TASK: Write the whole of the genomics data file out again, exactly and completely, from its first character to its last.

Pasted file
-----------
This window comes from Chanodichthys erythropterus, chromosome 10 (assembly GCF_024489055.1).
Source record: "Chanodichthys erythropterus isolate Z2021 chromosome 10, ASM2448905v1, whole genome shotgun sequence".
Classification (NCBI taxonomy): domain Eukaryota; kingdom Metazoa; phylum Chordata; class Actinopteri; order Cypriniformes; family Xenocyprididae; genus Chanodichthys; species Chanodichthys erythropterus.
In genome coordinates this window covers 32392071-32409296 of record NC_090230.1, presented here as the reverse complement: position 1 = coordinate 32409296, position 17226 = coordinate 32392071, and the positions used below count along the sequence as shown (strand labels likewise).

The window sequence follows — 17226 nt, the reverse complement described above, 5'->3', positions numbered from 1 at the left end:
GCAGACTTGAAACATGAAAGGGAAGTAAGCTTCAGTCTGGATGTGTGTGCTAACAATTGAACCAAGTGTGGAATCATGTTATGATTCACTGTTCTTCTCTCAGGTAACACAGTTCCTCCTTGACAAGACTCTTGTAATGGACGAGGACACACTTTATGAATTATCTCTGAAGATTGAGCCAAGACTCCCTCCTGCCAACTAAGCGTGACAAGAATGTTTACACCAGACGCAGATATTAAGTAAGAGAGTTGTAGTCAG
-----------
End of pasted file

This window comes from Chanodichthys erythropterus, chromosome 10 (assembly GCF_024489055.1).
Source record: "Chanodichthys erythropterus isolate Z2021 chromosome 10, ASM2448905v1, whole genome shotgun sequence".
Classification (NCBI taxonomy): domain Eukaryota; kingdom Metazoa; phylum Chordata; class Actinopteri; order Cypriniformes; family Xenocyprididae; genus Chanodichthys; species Chanodichthys erythropterus.
In genome coordinates this window covers 32392071-32409296 of record NC_090230.1, presented here as the reverse complement: position 1 = coordinate 32409296, position 17226 = coordinate 32392071, and the positions used below count along the sequence as shown (strand labels likewise).

The window sequence follows — 17226 nt, the reverse complement described above, 5'->3', positions numbered from 1 at the left end:
GCAGACTTGAAACATGAAAGGGAAGTAAGCTTCAGTCTGGATGTGTGTGCTAACAATTGAACCAAGTGTGGAATCATGTTATGATTCACTGTTCTTCTCTCAGGTAACACAGTTCCTCCTTGACAAGACTCTTGTAATGGACGAGGACACACTTTATGAATTATCTCTGAAGATTGAGCCAAGACTCCCTCCTGCCAACTAAGCGTGACAAGAATGTTTACACCAGACGCAGATATTAAGTAAGAGAGTTGTAGTCAG